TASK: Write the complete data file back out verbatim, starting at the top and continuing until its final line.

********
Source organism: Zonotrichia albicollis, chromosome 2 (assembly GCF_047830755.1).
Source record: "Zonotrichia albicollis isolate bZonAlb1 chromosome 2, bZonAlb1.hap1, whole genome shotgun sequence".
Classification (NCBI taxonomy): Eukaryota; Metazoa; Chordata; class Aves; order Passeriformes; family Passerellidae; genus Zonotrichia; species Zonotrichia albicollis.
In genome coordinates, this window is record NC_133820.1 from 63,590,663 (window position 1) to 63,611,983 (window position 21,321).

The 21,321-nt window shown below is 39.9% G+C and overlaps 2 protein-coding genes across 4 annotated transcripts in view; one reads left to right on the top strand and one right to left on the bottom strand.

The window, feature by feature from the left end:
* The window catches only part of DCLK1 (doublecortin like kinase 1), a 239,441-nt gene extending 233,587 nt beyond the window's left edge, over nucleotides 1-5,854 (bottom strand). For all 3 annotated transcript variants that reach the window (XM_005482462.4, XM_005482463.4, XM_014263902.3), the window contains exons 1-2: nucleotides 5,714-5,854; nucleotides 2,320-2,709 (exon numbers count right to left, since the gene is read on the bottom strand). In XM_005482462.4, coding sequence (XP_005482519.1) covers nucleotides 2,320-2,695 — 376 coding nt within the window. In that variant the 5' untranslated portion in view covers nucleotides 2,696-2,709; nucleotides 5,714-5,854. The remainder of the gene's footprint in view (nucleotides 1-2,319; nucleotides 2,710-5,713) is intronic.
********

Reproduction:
Source organism: Zonotrichia albicollis, chromosome 2 (assembly GCF_047830755.1).
Source record: "Zonotrichia albicollis isolate bZonAlb1 chromosome 2, bZonAlb1.hap1, whole genome shotgun sequence".
Classification (NCBI taxonomy): Eukaryota; Metazoa; Chordata; class Aves; order Passeriformes; family Passerellidae; genus Zonotrichia; species Zonotrichia albicollis.
In genome coordinates, this window is record NC_133820.1 from 63,590,663 (window position 1) to 63,611,983 (window position 21,321).

The 21,321-nt window shown below is 39.9% G+C and overlaps 2 protein-coding genes across 4 annotated transcripts in view; one reads left to right on the top strand and one right to left on the bottom strand.

The window, feature by feature from the left end:
* The window catches only part of DCLK1 (doublecortin like kinase 1), a 239,441-nt gene extending 233,587 nt beyond the window's left edge, over nucleotides 1-5,854 (bottom strand). For all 3 annotated transcript variants that reach the window (XM_005482462.4, XM_005482463.4, XM_014263902.3), the window contains exons 1-2: nucleotides 5,714-5,854; nucleotides 2,320-2,709 (exon numbers count right to left, since the gene is read on the bottom strand). In XM_005482462.4, coding sequence (XP_005482519.1) covers nucleotides 2,320-2,695 — 376 coding nt within the window. In that variant the 5' untranslated portion in view covers nucleotides 2,696-2,709; nucleotides 5,714-5,854. The remainder of the gene's footprint in view (nucleotides 1-2,319; nucleotides 2,710-5,713) is intronic.